HC Deb 10 May 1990 vol 172 cc382-3
5. Mr. Jack

To ask the Secretary of State for Northern Ireland how much economic assistance Northern Ireland has received (a) from Her Majesty's Government and (b) from the European Community since 1979.

The Minister of State, Northern Ireland Office (Mr. John Cope)

Since 1978–79, the average amount by which Northern Ireland public expenditure has been financed by revenue raised in Great Britain has been approximately £1,400 million a year. Over the same period, Northern Ireland has received an annual average of some £66 million from the European Community's structural fund as well as further amounts which cannot be separately identified under, for example, the common agricultural policy.

Mr. Jack

I thank my right hon. Friend for those impressive figures on economic assistance from the British taxpayer and the European Community. To what purpose is that money put? Can my right hon. Friend reassure me that the quality of industrial investment as a result of that assistance is high? Will he take it from me that we are grateful for the support that his Department continues to give to Northern Ireland, in spite of security and political problems?

Mr. Cope

The figures that I gave are for the total public expenditure in Northern Ireland financed by Great Britain and the Community respectively. Clearly, the money is used for a wide range of purposes, including economic development, to which my hon. Friend referred and, to some degree, security and other such matters. Of course, we do our best to make sure that all economic investment is of the best quality. The House will be aware of the Government's recent proposals to improve the quality.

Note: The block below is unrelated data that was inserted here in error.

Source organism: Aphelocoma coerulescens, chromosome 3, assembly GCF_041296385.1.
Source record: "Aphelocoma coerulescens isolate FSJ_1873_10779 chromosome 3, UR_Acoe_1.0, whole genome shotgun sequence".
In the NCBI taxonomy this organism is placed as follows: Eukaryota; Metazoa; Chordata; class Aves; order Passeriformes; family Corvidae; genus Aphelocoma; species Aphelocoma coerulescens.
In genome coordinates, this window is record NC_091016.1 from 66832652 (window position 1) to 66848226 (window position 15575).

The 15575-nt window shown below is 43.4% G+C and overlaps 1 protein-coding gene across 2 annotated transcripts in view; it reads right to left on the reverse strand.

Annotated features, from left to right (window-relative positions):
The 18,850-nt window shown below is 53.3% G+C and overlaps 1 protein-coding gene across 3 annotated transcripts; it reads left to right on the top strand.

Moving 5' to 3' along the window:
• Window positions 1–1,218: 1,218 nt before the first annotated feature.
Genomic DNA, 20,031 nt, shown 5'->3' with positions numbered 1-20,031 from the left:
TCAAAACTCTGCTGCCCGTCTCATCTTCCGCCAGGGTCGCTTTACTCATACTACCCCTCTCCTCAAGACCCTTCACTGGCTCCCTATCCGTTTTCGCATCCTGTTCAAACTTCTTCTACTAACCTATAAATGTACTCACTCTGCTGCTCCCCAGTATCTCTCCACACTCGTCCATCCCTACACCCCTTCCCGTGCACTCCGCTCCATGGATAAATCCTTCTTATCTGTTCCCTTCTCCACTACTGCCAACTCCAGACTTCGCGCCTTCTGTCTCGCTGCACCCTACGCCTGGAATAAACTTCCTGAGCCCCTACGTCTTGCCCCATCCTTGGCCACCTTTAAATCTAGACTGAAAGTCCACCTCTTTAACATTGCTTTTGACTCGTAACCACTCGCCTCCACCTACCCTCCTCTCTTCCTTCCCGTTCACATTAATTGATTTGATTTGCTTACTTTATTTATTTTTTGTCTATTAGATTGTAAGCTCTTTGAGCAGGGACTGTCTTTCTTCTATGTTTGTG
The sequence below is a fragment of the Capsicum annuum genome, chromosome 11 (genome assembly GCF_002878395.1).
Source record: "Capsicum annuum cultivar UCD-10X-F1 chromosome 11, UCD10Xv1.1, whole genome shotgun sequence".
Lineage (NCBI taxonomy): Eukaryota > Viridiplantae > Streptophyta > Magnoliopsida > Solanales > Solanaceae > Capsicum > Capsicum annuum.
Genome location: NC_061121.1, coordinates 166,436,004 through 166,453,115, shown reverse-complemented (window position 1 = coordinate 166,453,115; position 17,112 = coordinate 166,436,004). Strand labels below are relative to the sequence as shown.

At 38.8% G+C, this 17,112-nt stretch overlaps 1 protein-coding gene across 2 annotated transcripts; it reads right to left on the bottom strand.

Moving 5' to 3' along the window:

Mr. Grocott

Can the Minister confirm that Northern Ireland Ministers believe that it is extremely important that there should be Government intervention and support, and a regional policy? How does he cope in Cabinet battles with the ideological gulf between his view and that of the Prime Minister?

Mr. Cope

Of course, we think it important that there should be support of one kind or another. As I said, the money to which I referred is used across the board, not only for economic development. If the hon. Gentleman studies the new proposals of my right hon. Friend the Secretary of State for Northern Ireland and of the Under-Secretary of State for Northern Ireland, my hon. Friend the hon. Member for Wiltshire, North (Mr. Needham), who looks after economic development, he will see that we are doing our best to target the money on precise job creation projects.

Rev. Ian Paisley

Can the Minister explain to the House why the Irish Republic receives from the European Community an average of £3 million per day and why there is such a differential between that and what is paid to Northern Ireland'? Will he also explain, on the question of additionality, how much money that comes from Europe for Northern Ireland goes directly to Northern Ireland? I ask that in view of the answers that have been given to me by Ministers on those questions.

Mr. Cope

The European Commission and European Community divide the money according to objective economic criteria. Commissioner Millan and his colleagues have made it clear that that is the basis on which the money is divided for the structural funds. The gross domestic product per head in Northern Ireland is more than 75 per cent. of the average in the European Community. It is higher than that in the Republic of Ireland and higher than that for any other objective single region. That is why we do not have the same amount per head as, for example, the Republic or other countries. We are entirely within the rules of additionality laid down by the European Community.

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